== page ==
War on the Horizon
Coming soon: a replay of the last Lebanon War. And the sequel will be much more devastating—on both sides: Hizbullah moves into ‘every town’.
Hizbullah is bolstering its presence in south Lebanon villages with non-Shi’ite majorities by buying land and using it to build military positions and store missiles and launchers, The Jerusalem Post has learned.
The decision to build infrastructure in non-Shi’ite villages - where Hizbullah has less support - is part of the group’s post-war strategy under which it has mostly abandoned the “nature reserves,” forested areas in southern Lebanon where it kept most of its Katyusha rocket launchers before the Second Lebanon War.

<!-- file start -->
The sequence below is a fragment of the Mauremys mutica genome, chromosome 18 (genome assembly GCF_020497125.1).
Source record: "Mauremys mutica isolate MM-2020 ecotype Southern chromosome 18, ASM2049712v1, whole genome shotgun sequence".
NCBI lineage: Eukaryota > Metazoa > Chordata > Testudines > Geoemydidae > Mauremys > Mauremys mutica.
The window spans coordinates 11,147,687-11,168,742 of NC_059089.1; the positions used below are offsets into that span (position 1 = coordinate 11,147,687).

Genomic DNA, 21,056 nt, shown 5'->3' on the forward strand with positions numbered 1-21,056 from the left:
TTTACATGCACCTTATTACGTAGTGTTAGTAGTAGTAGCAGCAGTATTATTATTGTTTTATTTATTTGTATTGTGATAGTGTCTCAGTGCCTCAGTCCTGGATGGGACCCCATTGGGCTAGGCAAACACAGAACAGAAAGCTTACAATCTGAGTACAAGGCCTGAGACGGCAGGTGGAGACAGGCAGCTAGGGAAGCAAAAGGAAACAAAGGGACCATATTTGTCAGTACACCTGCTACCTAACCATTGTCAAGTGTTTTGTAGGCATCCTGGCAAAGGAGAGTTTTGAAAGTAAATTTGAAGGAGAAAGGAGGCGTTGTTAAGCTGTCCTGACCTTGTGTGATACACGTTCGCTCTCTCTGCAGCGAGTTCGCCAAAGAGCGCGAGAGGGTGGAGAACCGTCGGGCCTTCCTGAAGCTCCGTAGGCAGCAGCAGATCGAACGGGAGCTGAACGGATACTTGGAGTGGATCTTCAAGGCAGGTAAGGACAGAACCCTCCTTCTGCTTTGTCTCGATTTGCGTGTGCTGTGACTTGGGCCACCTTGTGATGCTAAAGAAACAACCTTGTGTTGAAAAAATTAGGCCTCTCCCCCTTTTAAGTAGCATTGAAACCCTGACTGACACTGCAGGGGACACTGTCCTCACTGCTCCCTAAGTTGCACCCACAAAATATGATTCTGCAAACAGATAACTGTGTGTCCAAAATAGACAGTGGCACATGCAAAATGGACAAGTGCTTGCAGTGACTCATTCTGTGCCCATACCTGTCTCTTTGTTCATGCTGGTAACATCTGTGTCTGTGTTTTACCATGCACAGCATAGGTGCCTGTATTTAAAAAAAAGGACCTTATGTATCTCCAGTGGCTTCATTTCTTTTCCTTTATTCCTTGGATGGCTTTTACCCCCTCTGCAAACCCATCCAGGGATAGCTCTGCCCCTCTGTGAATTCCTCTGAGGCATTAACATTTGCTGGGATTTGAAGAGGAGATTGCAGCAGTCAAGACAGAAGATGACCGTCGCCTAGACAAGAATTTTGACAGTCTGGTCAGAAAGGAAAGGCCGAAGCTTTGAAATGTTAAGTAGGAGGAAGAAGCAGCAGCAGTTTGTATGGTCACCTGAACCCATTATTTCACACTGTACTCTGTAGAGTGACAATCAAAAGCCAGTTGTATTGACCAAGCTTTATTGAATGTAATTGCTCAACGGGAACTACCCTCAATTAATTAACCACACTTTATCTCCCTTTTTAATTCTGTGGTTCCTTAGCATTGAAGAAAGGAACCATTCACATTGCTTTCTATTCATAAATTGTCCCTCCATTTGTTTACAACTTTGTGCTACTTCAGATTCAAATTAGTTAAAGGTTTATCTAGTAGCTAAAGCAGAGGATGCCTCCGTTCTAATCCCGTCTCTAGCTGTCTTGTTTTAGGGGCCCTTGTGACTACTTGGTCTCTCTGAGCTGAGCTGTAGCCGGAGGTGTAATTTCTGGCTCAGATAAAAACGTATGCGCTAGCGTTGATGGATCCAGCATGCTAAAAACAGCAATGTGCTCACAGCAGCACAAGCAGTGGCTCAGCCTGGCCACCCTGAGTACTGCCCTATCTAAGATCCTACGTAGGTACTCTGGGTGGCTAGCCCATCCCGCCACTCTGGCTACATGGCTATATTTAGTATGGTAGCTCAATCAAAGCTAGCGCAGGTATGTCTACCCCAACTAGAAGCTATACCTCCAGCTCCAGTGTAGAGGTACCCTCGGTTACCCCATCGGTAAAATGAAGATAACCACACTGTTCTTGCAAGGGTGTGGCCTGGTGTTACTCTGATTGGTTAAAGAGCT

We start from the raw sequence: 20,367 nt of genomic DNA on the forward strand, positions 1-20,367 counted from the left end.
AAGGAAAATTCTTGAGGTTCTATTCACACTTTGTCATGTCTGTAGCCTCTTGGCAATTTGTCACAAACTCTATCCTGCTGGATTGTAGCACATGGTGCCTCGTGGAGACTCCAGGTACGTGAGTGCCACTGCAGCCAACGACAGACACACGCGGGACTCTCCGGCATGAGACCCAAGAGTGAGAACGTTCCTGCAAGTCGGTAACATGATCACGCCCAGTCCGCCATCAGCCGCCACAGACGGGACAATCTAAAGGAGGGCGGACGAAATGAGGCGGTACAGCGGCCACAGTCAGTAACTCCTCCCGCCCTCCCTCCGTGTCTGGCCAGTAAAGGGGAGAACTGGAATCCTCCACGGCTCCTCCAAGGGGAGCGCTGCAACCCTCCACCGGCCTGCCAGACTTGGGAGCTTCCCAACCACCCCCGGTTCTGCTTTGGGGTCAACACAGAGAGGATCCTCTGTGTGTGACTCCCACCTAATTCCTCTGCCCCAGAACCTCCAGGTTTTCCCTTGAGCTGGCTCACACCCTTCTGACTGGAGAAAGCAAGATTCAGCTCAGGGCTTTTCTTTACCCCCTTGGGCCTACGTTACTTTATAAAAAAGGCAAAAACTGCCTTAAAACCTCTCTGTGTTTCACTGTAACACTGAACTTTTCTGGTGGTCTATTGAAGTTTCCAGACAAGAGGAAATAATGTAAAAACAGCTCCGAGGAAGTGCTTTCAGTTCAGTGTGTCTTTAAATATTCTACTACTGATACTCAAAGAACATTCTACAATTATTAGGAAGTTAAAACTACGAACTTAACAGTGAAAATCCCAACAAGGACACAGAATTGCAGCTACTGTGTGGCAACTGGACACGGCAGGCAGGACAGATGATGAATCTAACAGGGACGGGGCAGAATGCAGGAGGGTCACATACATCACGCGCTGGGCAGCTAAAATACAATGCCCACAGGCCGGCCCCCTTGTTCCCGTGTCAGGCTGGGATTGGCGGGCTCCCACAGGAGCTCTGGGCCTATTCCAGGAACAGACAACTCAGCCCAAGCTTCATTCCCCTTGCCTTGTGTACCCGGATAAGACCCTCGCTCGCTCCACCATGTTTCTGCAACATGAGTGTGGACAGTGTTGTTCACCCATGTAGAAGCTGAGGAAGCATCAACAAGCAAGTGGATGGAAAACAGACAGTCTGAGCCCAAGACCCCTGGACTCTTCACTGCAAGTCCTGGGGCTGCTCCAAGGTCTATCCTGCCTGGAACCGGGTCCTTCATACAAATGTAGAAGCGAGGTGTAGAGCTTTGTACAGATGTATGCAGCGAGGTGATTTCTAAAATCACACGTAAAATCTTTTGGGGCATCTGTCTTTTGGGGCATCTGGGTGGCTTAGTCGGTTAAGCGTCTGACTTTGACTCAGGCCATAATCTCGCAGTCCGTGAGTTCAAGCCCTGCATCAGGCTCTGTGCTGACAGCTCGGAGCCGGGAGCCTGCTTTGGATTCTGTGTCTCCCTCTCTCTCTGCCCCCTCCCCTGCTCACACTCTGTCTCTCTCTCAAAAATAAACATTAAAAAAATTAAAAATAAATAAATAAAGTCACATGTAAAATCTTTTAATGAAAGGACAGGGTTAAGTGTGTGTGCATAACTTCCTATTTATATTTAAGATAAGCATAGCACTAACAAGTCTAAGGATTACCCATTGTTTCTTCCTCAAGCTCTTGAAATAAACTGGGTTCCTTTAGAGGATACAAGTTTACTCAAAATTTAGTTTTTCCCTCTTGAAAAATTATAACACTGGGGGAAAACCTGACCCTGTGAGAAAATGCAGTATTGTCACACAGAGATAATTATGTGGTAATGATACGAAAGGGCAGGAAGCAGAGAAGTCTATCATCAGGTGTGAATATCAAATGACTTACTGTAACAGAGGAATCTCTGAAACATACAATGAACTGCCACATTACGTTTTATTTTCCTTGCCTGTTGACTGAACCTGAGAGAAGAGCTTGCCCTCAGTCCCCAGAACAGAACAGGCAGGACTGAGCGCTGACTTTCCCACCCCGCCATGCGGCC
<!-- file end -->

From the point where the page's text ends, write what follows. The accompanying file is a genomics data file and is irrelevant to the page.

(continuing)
Behind the change is the mandate given to UNIFIL by the United Nations after the war in 2006. According to the mandate, the peacekeeping force can patrol freely throughout southern Lebanon but cannot enter villages or cities without being accompanied by soldiers from the Lebanese Armed Forces, which regularly tips off Hizbullah ahead of the raids.
News of the change in Hizbullah strategy came as Israel is trying to persuade the UN to strengthen UNIFIL’s mandate to give it the right to patrol the villages freely. “Hizbullah is moving into every town that it can,” a senior defense official told the Post. “This is in order to evade UNIFIL detection.”